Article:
Leeuwenhoek’s Yeast

Nanne Nanninga has written an essay for Small Things Considered. In his article, Did van Leeuwenhoek Observe Yeast Cells in 1680?, Prof. Nanninga examines the earliest description of yeast:

It is common knowledge that beer was produced by the ancient Egyptians and that van Leeuwenhoek (1632-1723) was the first to see yeast cells. However, what was defined as yeast in the seventeenth century is different from that of today. So did van Leeuwenhoek really observe yeast? In attempting to answer this question it might be helpful to describe some fundamental work on yeast by Charles Cagnard-Latour (1777-1859) published in 1838. (Recall that the cell theory dates from 1839). This tells us of the beer brewing and wine making state of the art around that time. It was known that the addition of yeast to properly treated grains of cereals would produce alcohol and carbon dioxide from the extracted malt sugars. In the times of van Leeuwenhoek yeast was considered an inanimate paste with no connection to living cells. What did Cagnard-Latour see? It is important to use the term “see” because, as he emphasized, he wished to approach yeast research in a new way, that is, by employing a microscope. (This approach was also followed by F. T. Kützig and Th. A. Schwann at the same time.)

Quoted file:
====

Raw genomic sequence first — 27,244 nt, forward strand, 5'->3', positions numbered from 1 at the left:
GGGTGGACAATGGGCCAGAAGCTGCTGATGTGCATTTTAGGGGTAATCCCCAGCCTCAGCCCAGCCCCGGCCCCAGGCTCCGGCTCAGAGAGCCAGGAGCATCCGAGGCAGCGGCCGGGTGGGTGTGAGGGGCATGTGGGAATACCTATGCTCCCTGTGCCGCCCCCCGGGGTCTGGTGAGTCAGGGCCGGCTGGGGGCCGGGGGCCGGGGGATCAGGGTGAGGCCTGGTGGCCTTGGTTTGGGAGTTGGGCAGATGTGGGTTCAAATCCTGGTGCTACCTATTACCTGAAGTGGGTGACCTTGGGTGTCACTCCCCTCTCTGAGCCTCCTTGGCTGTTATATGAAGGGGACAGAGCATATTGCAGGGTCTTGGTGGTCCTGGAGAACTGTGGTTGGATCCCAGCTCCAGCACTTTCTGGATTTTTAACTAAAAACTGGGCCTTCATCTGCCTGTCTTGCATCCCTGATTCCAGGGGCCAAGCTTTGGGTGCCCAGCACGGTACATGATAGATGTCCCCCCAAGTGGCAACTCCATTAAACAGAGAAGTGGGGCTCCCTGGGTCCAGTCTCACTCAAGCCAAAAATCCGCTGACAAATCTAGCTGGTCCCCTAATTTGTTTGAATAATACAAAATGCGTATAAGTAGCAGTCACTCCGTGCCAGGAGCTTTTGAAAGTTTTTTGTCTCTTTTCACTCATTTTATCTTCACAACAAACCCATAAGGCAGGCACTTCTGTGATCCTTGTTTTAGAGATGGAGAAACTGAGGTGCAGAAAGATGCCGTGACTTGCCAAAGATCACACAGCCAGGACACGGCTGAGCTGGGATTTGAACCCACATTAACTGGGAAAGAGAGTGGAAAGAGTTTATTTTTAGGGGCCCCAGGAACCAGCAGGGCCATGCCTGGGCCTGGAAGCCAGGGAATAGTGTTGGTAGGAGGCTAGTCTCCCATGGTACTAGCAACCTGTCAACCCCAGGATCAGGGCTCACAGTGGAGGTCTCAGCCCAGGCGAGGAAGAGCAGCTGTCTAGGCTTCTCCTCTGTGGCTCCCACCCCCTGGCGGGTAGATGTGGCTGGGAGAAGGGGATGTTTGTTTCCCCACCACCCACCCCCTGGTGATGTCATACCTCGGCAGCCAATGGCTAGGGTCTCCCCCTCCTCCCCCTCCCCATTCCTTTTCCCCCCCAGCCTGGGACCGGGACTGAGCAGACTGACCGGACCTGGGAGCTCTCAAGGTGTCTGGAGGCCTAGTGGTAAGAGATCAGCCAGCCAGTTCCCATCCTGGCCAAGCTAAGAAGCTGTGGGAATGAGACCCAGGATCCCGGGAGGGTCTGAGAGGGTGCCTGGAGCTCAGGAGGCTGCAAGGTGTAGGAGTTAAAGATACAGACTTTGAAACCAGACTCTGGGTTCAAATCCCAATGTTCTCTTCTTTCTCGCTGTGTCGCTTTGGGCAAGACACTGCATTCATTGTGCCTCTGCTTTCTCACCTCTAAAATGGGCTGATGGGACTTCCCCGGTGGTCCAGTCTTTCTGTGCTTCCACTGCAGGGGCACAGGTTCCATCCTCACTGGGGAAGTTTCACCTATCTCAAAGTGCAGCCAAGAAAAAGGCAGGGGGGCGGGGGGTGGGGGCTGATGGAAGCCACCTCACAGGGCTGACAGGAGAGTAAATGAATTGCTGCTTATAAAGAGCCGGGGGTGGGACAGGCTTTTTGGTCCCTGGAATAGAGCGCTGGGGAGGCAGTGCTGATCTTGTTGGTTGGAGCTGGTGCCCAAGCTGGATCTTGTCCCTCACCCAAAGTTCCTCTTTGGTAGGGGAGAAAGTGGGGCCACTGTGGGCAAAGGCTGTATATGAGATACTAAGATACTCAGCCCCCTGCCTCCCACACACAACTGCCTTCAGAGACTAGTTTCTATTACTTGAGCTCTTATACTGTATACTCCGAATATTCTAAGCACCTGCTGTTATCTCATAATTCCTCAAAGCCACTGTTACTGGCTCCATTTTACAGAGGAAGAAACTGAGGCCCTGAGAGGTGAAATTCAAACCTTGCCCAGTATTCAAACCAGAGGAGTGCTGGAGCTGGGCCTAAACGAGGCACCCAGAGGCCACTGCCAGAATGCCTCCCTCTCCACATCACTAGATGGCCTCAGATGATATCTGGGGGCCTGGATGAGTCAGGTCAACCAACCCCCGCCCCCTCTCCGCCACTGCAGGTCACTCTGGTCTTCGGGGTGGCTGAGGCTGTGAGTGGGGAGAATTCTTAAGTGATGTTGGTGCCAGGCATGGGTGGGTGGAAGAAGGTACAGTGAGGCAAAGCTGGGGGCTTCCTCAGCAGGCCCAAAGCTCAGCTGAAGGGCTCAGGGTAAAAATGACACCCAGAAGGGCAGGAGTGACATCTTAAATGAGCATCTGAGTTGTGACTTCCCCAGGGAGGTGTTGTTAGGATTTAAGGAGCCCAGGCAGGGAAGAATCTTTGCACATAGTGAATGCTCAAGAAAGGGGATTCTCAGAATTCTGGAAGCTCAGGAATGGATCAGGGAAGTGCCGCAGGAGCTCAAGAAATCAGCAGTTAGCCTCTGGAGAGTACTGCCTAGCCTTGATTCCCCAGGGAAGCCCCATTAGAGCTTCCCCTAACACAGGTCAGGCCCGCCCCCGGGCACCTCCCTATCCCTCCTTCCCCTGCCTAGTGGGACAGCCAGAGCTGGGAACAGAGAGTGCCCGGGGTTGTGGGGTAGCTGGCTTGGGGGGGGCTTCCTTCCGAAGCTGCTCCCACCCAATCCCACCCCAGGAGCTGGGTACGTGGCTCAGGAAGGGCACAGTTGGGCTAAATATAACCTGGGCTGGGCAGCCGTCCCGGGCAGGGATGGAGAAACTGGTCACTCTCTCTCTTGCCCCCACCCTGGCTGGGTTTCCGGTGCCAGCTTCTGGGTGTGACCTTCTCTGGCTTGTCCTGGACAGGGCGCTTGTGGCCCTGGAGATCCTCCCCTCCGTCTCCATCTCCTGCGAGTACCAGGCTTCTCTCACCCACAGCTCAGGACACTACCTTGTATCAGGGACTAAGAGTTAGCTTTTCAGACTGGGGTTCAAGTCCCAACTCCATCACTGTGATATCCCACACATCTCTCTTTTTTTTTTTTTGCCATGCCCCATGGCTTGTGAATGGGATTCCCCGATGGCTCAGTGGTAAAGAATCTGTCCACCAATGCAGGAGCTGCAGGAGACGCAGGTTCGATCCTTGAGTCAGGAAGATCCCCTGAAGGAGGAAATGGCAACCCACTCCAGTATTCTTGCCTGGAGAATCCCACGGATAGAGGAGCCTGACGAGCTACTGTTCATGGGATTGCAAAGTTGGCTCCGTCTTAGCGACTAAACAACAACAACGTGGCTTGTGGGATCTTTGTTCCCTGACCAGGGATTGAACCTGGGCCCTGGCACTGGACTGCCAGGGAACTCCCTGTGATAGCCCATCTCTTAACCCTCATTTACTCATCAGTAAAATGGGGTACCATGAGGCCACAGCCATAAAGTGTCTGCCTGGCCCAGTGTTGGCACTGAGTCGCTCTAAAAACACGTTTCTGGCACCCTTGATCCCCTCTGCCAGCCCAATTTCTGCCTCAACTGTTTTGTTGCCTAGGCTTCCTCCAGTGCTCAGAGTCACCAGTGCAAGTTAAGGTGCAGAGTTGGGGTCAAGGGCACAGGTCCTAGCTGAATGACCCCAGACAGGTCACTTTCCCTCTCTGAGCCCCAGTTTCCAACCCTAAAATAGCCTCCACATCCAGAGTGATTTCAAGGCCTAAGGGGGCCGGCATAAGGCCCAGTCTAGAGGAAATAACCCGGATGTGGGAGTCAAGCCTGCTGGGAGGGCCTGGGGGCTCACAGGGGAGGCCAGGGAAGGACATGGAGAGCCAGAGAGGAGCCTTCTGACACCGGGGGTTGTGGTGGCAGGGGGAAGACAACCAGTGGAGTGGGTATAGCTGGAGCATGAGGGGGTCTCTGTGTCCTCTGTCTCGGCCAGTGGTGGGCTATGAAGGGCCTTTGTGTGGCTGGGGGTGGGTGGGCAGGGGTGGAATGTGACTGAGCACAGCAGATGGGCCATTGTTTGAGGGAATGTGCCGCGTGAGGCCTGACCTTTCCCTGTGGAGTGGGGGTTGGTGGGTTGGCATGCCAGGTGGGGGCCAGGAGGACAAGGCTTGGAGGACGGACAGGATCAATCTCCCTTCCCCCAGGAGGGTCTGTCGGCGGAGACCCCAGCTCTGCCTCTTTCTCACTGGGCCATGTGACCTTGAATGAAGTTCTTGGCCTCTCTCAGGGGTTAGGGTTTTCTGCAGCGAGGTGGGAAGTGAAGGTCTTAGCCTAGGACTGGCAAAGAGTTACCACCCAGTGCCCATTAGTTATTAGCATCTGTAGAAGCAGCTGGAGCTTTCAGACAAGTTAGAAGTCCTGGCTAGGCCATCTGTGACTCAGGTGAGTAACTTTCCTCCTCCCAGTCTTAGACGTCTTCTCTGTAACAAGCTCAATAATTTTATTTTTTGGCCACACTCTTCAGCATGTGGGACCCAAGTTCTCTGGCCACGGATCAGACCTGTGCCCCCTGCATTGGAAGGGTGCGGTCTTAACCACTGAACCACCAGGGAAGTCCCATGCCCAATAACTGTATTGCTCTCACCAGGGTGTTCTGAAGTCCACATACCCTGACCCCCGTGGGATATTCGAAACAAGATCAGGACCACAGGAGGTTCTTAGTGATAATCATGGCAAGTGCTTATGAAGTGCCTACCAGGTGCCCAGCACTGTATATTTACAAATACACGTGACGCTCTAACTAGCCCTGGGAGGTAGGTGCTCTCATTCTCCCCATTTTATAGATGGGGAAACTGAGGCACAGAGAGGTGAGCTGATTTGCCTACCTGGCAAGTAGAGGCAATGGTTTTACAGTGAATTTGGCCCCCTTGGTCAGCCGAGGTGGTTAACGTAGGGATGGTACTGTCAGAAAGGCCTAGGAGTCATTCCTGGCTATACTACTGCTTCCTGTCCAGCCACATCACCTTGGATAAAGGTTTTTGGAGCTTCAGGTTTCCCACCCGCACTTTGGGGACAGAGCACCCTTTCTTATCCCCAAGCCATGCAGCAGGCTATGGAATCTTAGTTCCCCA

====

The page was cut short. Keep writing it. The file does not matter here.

Read the complete article at Small Things Considered.

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